What happens to energy in the convection zone of the Sun? A) Energy slowly leaks outward through the diffusion of photons that repeatedly bounce off ions and electrons. B) Energy is produced in the convection zone by nuclear fusion. C) Energy is transported outward by the rising of hot plasma and the sinking of cooler plasma. D) Energy is consumed in the convection zone by the creation of electrons and positrons.C) Energy is transported outward by the rising of hot plasma and the sinking of cooler plasma.
Most of the energy produced in the Sun is released in the form of visible light from the photosphere. However, some energy is released from the upper layers of the solar atmosphere. Which of the following best describes where other forms of light are released? A) The chromosphere is the source of ultraviolet light, and the corona is the source of X rays. B) The chromosphere is the source of infrared light, and the corona is the source of ultraviolet light. C) The chromosphere is the source of X rays, and the corona is the source of radio waves. D) The convection zone is the source of ultraviolet light, and the upper photosphere is the source of X rays.A) The chromosphere is the source of ultraviolet light, and the corona is the source of X rays.
What is granulation in the Sun? A) the bubbling pattern on the photosphere produced by the underlying convection B) another name for the way sunspots look on the surface of the Sun C) elements in the Sun other than hydrogen and helium D) dust particles in the Sun that haven't been turned into plasma E) lumps of denser material in the SunA) the bubbling pattern on the photosphere produced by the underlying convection
What are coronal holes? A) regions on the photosphere where magnetic lines poke through, creating the cooler areas of the sunspots B) areas of the corona where magnetic field lines project into space, allowing charged particles to escape the Sun, becoming part of the solar wind C) holes in the corona of the Sun that allow us to see the photosphere D) tunnels in the outer layers of the Sun through which photons can escape more quickly than through the radiation zone E) all of the aboveB) areas of the corona where magnetic field lines project into space, allowing charged particles to escape the Sun, becoming part of the solar wind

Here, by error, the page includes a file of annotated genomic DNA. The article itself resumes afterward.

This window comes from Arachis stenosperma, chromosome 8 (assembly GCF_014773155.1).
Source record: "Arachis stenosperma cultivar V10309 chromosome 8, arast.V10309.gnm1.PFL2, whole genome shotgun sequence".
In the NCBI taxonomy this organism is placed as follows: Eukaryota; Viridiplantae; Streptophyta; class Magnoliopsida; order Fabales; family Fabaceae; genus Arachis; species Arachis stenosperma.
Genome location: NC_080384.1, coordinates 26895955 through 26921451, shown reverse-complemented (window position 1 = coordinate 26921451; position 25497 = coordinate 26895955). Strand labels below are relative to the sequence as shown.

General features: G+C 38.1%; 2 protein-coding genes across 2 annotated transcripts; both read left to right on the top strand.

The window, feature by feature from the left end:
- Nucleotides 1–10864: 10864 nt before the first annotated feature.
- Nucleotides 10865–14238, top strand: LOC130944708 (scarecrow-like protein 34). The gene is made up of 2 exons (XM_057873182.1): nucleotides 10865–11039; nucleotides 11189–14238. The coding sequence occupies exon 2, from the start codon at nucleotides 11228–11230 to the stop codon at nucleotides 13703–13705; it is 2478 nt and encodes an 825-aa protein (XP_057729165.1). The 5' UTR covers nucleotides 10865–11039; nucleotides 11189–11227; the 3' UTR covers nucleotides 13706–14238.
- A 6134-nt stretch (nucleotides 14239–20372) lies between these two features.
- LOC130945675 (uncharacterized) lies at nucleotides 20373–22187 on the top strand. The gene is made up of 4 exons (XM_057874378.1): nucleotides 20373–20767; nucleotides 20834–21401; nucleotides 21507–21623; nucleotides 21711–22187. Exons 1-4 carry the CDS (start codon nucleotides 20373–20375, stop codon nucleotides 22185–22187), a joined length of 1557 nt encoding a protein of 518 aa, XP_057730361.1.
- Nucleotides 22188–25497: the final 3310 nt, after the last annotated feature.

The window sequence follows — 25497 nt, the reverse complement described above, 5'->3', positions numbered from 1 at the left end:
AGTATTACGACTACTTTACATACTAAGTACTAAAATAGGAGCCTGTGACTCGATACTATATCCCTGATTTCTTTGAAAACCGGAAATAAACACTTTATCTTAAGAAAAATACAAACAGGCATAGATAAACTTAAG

Which of the following statements about the sunspot cycle is not true? A) The number of sunspots peaks approximately every 11 years. B) With each subsequent peak in the number of sunspots, the magnetic polarity of the Sun is the reverse of the previous peak. C) The rate of nuclear fusion in the Sun peaks about every 11 years. D) The cycle is truly a cycle of magnetic activity, and variations in the number of sunspots are only one manifestation of the cycle. E) The number of solar flares peaks about every 11 years.C) The rate of nuclear fusion in the Sun peaks about every 11 years.
What processes are involved in the sunspot cycle? A) gravitational contraction of the Sun B) wave motions in the solar interior C) variations of the solar thermostat D) the winding of magnetic field lines due to differential rotationD) the winding of magnetic field lines due to differential rotation
What observations characterize solar maximum? A) The Sun becomes much brighter. B) The Sun emits light of longer average wavelength. C) The Sun rotates faster at the equator. D) We see many sunspots on the surface of the Sun. E) all of the aboveD) We see many sunspots on the surface of the Sun.
Humans have not sent a spacecraft into the interior of the Sun to confirm any models of the interior. What evidence then do we have to support our current ideas about the solar interior? A) solar neutrinos B) solar flares C) sun spots D) We have no evidence, just informed guesses.A) solar neutrinos